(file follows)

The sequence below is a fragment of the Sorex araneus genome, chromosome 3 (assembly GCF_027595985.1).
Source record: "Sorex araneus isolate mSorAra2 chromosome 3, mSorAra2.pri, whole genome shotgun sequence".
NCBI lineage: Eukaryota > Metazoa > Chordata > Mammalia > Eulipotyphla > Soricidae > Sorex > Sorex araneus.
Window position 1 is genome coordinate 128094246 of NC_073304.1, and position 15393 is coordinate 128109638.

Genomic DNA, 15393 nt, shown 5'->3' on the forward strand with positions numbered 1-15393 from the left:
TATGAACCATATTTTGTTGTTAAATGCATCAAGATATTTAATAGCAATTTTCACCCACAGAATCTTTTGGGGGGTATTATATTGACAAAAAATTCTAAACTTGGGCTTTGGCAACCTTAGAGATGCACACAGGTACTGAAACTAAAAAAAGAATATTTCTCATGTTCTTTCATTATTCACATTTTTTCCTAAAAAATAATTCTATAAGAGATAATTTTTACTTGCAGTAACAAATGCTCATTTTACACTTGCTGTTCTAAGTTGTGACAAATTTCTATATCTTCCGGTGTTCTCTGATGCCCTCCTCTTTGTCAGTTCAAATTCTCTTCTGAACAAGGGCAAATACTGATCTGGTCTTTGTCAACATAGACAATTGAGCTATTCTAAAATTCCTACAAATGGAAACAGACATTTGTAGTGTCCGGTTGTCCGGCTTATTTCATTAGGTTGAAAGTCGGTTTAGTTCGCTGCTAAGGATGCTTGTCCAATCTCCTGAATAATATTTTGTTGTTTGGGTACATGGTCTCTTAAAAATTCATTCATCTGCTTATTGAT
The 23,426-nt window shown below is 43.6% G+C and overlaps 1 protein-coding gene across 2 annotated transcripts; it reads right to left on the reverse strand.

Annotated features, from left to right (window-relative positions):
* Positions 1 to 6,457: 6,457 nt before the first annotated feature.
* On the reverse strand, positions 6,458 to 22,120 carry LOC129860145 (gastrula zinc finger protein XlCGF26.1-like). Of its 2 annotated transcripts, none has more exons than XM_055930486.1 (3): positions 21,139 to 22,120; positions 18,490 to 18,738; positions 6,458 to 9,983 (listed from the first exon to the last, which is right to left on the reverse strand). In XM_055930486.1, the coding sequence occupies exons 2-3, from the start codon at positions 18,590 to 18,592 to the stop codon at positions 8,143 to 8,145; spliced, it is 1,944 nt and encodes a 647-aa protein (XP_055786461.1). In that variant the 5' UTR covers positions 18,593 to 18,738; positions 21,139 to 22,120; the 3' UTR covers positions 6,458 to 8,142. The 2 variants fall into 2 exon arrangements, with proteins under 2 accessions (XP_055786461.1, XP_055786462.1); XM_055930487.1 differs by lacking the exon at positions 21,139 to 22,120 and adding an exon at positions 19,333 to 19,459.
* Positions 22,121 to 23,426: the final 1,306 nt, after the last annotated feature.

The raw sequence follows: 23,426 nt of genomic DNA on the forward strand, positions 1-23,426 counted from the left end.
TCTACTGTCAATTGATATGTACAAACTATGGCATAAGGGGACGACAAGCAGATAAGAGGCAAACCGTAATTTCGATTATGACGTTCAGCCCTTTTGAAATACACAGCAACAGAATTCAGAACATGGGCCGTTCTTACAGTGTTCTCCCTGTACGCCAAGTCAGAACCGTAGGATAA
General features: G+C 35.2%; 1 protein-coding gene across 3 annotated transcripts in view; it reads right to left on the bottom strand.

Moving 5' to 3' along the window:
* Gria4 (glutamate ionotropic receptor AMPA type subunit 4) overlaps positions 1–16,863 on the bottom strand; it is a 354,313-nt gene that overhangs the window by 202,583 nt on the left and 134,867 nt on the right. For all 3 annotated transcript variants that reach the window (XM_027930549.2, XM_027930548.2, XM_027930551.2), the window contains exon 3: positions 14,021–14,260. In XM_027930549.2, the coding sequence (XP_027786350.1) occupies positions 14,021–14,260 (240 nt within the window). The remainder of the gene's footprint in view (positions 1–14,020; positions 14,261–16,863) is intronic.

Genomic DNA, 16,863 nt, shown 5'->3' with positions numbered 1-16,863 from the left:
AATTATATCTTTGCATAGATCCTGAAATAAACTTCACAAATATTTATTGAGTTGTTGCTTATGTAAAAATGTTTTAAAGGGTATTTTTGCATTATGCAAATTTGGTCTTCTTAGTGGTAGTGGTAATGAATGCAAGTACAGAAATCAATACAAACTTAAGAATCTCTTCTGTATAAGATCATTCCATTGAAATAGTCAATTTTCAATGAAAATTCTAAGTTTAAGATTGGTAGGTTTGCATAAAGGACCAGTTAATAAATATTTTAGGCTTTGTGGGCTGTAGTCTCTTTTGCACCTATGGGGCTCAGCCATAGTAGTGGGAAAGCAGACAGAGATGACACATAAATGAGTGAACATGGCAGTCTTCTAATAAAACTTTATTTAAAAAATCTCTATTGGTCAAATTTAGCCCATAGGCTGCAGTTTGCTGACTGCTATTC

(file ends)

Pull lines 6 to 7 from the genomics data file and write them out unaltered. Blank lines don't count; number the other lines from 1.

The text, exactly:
TATGAACCATATTTTGTTGTTAAATGCATCAAGATATTTAATAGCAATTTTCACCCACAGAATCTTTTGGGGGGTATTATATTGACAAAAAATTCTAAACTTGGGCTTTGGCAACCTTAGAGATGCACACAGGTACTGAAACTAAAAAAAGAATATTTCTCATGTTCTTTCATTATTCACATTTTTTCCTAAAAAATAATTCTATAAGAGATAATTTTTACTTGCAGTAACAAATGCTCATTTTACACTTGCTGTTCTAAGTTGTGACAAATTTCTATATCTTCCGGTGTTCTCTGATGCCCTCCTCTTTGTCAGTTCAAATTCTCTTCTGAACAAGGGCAAATACTGATCTGGTCTTTGTCAACATAGACAATTGAGCTATTCTAAAATTCCTACAAATGGAAACAGACATTTGTAGTGTCCGGTTGTCCGGCTTATTTCATTAGGTTGAAAGTCGGTTTAGTTCGCTGCTAAGGATGCTTGTCCAATCTCCTGAATAATATTTTGTTGTTTGGGTACATGGTCTCTTAAAAATTCATTCATCTGCTTATTGAT
The 23,426-nt window shown below is 43.6% G+C and overlaps 1 protein-coding gene across 2 annotated transcripts; it reads right to left on the reverse strand.